Wednesday, January 11, 2017

DACHAU KZ - SATELLITE CAMPS - PART 13 Alphabetical Order M



                     DACHAU KZ - SATELLITE CAMPS - PART 13

                                                   Alphabetical Order




The company L.Ehrengut was a sawmill with carpentry, located in Thalkirchenstrasse 270 in Munich. Between 7 April 1942 and 11 September 1942 10 prisoners of the KZ-Dachau were used here. Half of the detachment consisted of German prisoners. Two Czech and three Polish prisoners held as Custody Prisoners were added to the sub-camp Ehrengut.
The former prisoner Bodeslaw M. recalls that the commando Ehrengut was initially taken  daily from Dachau by truck to work in Munich and only a few months later, a permanent sub-camp was established on the company premises. This means that as early as April 1942, a detainee work team was busy there. All prisoners were employed as machine-operators in the sawmill in the production of military barracks components.

 The prisoners were housed in a barrack on the factory grounds. The food for the prisoners was delivered from the KZ-Dachau and prepared at Ehrengut. On the Sunday off work, prisoners were able to prepare additional food for themselves. Hermann Glinz, the German Schutzhaftling (Custody Detainee), was the Kapo of the sub-camp.
Commander of the sub-camp Ehrengut was SS-UbterscharführerTheodor Stutz-Zenner. The SS security team consisted of five SS members, who came from Romania and Bulgaria. They lived with the prisoners in the same barrack, but in separate rooms, while the commandant was quartered in the Residential house. Ill-treatment and inmate killings are not known.
In the middle of 1942, an inmate fled and the sub-camp Ehrengut was dissolved.
In the framework of the Dachau trial, Theodor Stutz-Zenner was sentenced to life imprisonment for his crimes in various Dachau's sub-camps in 1947.

Author German Text; Sabine Schalm

At the headquarters of the Secret State Police in Munich, which  housed in the Wittelsbacher Palace at the  Briennerstrasse 50, it was then that in June 1942 the KZ-prisoner Josef Eberl was employed as a caretaker. From 1943 to April, 1945, the work between Eberl and an  additional prisoner Xaver Schroll was divided while living there. Both were kept in prison cells in the basement. Apart from them, other prisoners from Dachau were employed as carpenters, electricians, or painters in the Wittelsbach Palace. There are no further details about these first KZ-prisoners at the Briennerstrasse.
 As a sub-camp proper, 'Munich-Gestapo' for the first time ten Dachau prisoners were taken there, who were transferred to the Briennerstrasse on the 13 June 1944. By April 1945 the sub-camp expanded to 50 prisoners and came from the German Reich, Italy, Yugoslavia, the Netherlands, Poland and Russia. The sub-camp was accommodated within the Wittelsbach Palace in a large hall with multi-storey bunk beds, the hall (Saal) was locked at night. In the cellar there was a kitchen and a bathroom, which were used by the prisoners. The catering was provided by the KZ-Dachau, the preparation had to be taken over by the prisoners themselves. The Gestapo Department was surrounded by a brick wall and fenced in with  barbed wire, controlled day and night by guards.
                                             Munich Residenz, Königsbau (2014) The former Royal Palace was bombed beyond use and rebuilt    as it is now

 The commando was headed by Kapo Karl Frey, who would strive vigorously for the well-being of his fellow prisoners. The detainees carried out mainly repairs and erected an air raid shelter in the Wittelsbach domain. In part, they were used outside to remove bombs, to extinguish fires, or remove the dead out of the rubble after air raids. A former truck driver  employed by the Gestapo remembers that he picked up prisoners in the courtyard of the Wittelsbach Palace in the mornings, took them to their place of work, and delivered them back again to the Briennerstrasse in the evening. In 1945 smaller groups of prisoners were used for bomb disposals. Several Polish and Russian prisoners were killed in January 1945 during the detonation of a duds, that in fact were fitted with time delays. From this sub-camp further detainees were killed during bomb clearings, but  their losses were replaced   with other prisoners from Dachau.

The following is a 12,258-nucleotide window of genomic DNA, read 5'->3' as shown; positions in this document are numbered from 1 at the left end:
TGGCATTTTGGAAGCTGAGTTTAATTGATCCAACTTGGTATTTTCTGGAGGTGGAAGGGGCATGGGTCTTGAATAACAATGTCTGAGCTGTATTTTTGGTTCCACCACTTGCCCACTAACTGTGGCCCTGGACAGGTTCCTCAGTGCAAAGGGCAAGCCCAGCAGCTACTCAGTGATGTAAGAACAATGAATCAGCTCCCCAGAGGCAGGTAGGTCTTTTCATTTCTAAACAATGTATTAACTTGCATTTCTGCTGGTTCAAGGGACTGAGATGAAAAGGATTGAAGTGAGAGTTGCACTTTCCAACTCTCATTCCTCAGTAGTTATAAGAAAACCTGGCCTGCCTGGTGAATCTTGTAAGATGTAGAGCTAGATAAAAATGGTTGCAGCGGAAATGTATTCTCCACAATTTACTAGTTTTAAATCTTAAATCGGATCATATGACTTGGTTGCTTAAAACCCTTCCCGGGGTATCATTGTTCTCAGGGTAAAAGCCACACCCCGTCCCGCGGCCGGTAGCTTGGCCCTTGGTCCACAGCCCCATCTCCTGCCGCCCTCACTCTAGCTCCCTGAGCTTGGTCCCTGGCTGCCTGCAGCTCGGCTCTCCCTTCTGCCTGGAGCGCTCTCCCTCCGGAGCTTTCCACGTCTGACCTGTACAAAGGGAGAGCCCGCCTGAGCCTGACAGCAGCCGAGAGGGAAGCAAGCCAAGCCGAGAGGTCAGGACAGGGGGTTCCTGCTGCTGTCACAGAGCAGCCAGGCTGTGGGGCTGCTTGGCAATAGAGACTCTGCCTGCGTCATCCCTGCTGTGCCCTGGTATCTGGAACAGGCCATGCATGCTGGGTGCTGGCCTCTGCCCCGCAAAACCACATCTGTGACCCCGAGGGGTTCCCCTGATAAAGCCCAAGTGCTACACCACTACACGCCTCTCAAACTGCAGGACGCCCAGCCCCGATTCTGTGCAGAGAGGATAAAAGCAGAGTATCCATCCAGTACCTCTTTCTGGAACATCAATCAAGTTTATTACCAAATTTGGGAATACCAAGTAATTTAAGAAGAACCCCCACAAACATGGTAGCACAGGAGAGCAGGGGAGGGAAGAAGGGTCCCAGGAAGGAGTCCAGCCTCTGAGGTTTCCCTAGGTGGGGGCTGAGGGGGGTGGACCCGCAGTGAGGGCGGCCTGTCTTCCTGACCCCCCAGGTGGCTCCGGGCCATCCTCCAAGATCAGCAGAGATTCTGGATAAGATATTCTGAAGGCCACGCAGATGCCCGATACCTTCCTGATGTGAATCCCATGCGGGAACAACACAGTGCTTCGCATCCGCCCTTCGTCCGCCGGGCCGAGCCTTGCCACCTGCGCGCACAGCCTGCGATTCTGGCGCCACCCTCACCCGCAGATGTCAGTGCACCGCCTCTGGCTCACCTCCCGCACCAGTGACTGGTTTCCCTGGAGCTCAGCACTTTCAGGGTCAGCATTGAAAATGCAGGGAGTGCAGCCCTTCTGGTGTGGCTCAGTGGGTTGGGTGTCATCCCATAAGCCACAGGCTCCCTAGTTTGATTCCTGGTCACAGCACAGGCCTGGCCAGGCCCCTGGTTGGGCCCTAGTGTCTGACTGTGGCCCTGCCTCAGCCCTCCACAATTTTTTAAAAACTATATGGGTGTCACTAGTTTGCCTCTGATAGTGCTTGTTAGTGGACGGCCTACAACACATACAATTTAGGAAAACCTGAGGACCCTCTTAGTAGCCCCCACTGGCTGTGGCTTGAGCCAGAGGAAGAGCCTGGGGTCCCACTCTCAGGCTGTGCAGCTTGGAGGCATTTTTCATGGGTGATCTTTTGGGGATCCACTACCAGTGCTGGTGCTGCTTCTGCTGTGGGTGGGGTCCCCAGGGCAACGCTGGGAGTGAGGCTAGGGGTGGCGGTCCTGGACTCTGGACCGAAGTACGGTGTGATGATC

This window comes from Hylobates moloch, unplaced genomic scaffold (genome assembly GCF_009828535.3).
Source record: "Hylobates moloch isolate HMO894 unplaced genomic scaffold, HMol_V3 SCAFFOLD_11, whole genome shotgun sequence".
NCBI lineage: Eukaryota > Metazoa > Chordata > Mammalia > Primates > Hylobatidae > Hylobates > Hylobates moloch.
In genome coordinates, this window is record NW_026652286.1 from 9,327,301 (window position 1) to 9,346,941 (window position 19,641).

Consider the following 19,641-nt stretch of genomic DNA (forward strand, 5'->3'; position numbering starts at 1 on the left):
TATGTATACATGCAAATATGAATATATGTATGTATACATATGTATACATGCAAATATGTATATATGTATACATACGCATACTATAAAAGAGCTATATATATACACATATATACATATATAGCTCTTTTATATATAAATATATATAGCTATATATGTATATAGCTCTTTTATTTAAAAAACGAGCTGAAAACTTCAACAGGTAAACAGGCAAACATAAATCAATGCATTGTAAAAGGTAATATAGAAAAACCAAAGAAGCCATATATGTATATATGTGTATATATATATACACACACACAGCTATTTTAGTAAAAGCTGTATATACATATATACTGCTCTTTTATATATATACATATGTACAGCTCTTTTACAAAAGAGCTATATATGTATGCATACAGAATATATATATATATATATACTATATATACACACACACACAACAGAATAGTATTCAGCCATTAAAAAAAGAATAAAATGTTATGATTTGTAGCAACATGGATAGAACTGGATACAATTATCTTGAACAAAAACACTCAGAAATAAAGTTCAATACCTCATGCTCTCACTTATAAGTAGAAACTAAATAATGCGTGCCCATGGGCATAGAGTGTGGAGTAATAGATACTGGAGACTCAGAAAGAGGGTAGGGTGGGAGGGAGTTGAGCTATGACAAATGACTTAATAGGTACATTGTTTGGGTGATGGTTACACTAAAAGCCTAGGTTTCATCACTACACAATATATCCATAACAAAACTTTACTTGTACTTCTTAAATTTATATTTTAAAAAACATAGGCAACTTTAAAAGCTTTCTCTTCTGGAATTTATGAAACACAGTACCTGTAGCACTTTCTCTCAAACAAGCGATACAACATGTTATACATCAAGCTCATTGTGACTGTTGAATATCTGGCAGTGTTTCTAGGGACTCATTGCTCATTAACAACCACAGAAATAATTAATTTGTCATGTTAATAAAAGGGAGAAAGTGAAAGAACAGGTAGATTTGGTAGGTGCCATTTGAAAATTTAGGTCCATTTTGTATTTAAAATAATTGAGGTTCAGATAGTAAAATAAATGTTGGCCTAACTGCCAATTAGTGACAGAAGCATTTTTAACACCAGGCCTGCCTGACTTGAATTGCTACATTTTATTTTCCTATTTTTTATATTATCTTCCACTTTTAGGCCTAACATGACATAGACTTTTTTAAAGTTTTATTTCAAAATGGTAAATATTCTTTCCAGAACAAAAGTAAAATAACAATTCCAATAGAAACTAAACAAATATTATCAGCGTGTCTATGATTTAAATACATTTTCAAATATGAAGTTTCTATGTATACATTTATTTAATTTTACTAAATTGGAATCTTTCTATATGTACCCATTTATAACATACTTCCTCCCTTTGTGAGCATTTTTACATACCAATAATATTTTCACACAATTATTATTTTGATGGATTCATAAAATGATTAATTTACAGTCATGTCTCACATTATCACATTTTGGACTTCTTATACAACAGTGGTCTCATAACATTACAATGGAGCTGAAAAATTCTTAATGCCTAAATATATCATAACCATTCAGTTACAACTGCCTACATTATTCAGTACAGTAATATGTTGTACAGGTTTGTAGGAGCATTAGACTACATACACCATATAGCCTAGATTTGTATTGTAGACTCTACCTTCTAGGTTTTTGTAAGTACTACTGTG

On 7 January 1945 seven prisoners were hanged in the park of the Wittelsbach Palace because of looting. An inmate had to act as a hangman and the remaining prisoners had to watch the hanging. Further executions and shooting of prisoners on the grounds of food theft or unauthorized absence from the workplace are known; misstatements by the SS security teams were the order of the day. [The looting properly took place after an air raid, warning signs were erected, that the Police would shoot at anyone found at bombed-out premises. this was nothing newsic]

The sub-camp Munich-Gestapo was under the command of Adolf Höfer. The guard detachment were composed of foreign SS members, who guarded the prisoners inside and outside the Wittelsbach Palace. Their treatment of detainees was brutal.

 On 25 April 1945 the sub-camp Munich-Gestapo was dissolved, the prisoners were returned to KZ-Dachau on foot. At the Landgericht (District Court) Munich, there were two proceedings dealing with the operations at the sub-camp. During  1963/64 it was claimed that the former prisoners Josef Eberl and Xaver Schroll abused one  of a Gestapo prisoners. The case was closed as no evidence could be provided. In the same way, in the 1976 proceedings against Adolf Höfer, (the former commandant) and other former members of the Gestapo were discontinued for lack of evidence for alleged killings.

Today there is a new building at Briennerstrasse 50, which houses the Volkstheater in addition to the Law Chancery of the, and is not identical with the location of the Wittelsbach Palace. The former address Briennerstrasse 50 is today's house number 20. The Wittelsbach Palace was abgerissen  (torn down) in 1964, where the Landesbank (State Bank) erected a new complex,  on its facade on which a memorial plague is placed, points to the former Gestapo's service building.

Author German Text: Sabine Schalm